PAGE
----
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Conservatory of Music

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Also Known As:

Music Building; University School of Music

The Conservatory of Music was a three story brick structure located on the southeast corner of 11th and R, directly across the street from the heart of the University of Nebraska. The Conservatory was a privately operated business undertaking of the director, Willard Kimball. Construction on the Conservatory of Music started early in 1894, during the worst economic crisis of the late 19th century. Many people in Lincoln, which was actually losing population, thought that Willard Kimball would never succeed in building a new Conservatory, but despite the odds, the partially completed building was opened in October of 1894.

The Conservatory of Music included a dining hall in the basement for students living in or enrolled in the Conservatory; faculty offices and instructional rooms and parlors on the first floor; and sleeping rooms for up to eighteen students on each of the two upper stories, with a piano in each room for practice. It also boasted steam heat and electricity. The sleeping rooms generated additional revenue that Willard Kimball used to pay for an eventual third story in 1910. The additional story included 30 practice rooms with pianos. Kimball originally intended to use the new third story as a large performance hall, but abandoned this idea when Soldiers Memorial Hall, with a large auditorium, was added to Grant Hall in 1900.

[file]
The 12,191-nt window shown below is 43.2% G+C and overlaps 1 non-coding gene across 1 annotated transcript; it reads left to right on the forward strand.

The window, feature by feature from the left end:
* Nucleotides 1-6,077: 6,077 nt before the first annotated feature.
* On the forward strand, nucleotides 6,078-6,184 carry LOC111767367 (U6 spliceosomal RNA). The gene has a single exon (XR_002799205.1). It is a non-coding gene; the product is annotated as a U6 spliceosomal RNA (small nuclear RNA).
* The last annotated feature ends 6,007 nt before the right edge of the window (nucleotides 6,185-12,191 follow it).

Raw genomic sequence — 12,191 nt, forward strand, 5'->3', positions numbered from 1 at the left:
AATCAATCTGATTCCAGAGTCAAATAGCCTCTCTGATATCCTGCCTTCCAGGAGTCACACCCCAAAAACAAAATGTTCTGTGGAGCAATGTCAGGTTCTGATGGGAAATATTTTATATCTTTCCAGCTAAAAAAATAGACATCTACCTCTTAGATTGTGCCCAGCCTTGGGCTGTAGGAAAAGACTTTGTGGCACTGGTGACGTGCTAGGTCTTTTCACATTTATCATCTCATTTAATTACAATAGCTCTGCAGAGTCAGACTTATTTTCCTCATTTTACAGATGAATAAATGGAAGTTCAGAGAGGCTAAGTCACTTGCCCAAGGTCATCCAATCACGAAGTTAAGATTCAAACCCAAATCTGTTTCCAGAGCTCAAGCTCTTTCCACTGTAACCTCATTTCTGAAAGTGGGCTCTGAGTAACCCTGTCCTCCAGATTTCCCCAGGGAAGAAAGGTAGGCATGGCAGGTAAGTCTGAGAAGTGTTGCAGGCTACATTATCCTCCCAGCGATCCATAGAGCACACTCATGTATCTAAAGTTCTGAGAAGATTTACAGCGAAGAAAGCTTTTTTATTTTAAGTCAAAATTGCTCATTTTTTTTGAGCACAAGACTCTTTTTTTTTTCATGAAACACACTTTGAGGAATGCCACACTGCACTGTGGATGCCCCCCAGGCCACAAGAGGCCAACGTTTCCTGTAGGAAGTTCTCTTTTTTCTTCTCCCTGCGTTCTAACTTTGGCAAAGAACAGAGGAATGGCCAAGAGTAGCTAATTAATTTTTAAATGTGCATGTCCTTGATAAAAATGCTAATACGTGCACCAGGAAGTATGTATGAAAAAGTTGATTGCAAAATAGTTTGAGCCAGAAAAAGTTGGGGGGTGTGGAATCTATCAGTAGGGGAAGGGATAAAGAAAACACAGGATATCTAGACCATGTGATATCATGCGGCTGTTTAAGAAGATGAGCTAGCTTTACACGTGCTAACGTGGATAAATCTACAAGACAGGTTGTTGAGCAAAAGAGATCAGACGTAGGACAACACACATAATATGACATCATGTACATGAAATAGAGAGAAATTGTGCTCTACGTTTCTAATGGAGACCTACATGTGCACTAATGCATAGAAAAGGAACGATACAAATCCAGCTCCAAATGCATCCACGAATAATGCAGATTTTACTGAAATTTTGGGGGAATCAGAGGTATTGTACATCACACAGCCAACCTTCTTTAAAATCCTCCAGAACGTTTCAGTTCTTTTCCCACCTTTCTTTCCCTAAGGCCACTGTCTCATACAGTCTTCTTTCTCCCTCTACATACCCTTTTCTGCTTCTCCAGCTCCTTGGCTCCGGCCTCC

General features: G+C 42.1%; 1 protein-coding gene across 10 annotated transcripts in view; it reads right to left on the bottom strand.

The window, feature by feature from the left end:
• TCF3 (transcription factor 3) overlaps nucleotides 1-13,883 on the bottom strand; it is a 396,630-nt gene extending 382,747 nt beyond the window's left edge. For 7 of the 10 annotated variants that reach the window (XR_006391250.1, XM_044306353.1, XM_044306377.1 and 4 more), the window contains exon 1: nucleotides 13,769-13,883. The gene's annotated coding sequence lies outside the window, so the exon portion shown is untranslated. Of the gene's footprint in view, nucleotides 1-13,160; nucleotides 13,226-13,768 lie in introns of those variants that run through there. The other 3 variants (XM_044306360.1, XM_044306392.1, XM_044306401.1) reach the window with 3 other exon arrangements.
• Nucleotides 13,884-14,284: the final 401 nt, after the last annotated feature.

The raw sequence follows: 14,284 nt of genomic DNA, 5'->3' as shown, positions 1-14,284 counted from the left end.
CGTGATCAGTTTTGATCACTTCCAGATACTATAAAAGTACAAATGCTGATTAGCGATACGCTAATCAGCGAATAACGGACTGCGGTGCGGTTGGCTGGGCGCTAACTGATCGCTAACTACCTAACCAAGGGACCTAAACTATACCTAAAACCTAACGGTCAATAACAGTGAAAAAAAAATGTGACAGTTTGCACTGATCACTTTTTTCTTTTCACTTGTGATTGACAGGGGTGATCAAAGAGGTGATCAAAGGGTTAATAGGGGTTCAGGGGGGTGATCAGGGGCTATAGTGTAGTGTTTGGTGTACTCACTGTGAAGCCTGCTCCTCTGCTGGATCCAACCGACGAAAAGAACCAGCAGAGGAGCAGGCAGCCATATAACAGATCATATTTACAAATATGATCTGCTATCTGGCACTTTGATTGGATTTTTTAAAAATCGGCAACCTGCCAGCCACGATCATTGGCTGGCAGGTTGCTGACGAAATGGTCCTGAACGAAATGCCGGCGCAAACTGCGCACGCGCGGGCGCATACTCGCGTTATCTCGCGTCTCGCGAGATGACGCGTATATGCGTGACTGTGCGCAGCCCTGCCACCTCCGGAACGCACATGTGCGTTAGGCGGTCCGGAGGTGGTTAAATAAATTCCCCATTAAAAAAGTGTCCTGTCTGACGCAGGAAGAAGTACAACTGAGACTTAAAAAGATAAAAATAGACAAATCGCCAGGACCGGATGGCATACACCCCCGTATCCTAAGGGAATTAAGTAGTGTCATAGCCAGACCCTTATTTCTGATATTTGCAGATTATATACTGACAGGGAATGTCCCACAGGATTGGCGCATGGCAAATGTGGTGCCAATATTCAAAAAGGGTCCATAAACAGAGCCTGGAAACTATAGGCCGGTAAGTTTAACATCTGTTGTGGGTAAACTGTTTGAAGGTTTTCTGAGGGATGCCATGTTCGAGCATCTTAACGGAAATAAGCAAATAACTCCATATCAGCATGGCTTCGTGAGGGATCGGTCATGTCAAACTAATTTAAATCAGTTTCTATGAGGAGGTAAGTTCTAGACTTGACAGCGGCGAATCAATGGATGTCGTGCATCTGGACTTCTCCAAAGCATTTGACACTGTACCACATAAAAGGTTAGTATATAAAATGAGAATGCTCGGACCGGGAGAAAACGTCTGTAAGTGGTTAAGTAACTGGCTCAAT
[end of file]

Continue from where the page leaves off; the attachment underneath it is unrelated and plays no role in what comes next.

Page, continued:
Around 1900 Kimball incorporated the business, calling it the University School of Music. The School's catalog eventually began to refer to the sleeping rooms as "girls accomodations". Use of the building as a partial dormitory continued up to around 1910 when the need for studio and office space replaced living quarters.

The University School of Music operated successfully through the 1920's. The Board of Regents purchased the School in 1930 when the economic depression made the School less financially viable. The building continued to serve as headquarters for the School of Music until the construction of Westbrook Music building in the 1960s. It was razed in 1968 and the site was used for the erection of Kimball Recital Hall, which opened in 1969. It is named in honor of Willard Kimball.

Source Information:
Minutes of the NU Board of Regents; biennial report of the Board of Regents, 1894